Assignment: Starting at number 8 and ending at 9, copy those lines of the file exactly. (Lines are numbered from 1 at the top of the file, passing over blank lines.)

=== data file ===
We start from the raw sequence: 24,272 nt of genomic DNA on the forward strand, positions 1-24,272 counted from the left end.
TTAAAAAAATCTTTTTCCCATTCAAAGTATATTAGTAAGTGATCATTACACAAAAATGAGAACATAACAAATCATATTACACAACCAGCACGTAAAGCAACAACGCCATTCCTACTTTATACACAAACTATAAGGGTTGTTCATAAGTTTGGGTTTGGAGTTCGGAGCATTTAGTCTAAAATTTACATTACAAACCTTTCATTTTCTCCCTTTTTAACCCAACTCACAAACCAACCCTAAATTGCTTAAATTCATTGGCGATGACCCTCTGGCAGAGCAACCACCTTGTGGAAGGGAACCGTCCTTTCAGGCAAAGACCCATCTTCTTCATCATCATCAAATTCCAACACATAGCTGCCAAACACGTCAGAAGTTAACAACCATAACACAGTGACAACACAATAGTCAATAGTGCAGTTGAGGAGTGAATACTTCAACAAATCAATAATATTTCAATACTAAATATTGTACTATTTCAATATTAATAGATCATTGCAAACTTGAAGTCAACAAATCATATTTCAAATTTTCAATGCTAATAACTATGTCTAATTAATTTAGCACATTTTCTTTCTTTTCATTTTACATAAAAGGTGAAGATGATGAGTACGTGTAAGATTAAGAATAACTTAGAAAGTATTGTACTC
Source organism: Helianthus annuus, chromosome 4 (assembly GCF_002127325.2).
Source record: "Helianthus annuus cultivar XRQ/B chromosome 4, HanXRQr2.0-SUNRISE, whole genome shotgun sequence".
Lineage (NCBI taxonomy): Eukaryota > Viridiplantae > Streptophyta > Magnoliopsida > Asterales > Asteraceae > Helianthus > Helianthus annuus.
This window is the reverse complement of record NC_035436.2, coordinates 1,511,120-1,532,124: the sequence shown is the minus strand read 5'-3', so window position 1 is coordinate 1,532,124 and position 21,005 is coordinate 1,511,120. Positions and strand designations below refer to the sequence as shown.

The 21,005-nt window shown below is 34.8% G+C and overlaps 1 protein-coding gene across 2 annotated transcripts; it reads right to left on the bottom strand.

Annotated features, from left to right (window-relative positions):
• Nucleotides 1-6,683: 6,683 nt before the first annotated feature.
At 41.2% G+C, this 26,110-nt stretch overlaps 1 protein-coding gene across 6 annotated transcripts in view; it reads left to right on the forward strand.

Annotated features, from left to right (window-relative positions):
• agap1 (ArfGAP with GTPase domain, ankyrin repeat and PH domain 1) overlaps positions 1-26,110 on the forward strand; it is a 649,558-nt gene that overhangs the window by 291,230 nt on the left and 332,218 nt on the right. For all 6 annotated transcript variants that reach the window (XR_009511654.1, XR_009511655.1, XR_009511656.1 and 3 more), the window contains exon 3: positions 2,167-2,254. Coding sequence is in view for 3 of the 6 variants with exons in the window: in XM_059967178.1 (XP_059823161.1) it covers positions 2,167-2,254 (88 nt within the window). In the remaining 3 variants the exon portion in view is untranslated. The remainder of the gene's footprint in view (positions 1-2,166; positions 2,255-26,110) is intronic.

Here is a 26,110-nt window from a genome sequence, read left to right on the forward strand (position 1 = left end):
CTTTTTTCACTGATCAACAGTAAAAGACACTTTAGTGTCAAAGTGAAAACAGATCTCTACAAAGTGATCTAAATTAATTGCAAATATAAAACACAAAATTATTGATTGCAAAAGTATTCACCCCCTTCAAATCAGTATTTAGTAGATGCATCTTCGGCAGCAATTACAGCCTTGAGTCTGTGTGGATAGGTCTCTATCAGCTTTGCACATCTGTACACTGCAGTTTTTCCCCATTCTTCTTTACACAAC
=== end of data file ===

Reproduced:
Annotated features, from left to right (window-relative positions):
• Nucleotides 1-6,683: 6,683 nt before the first annotated feature.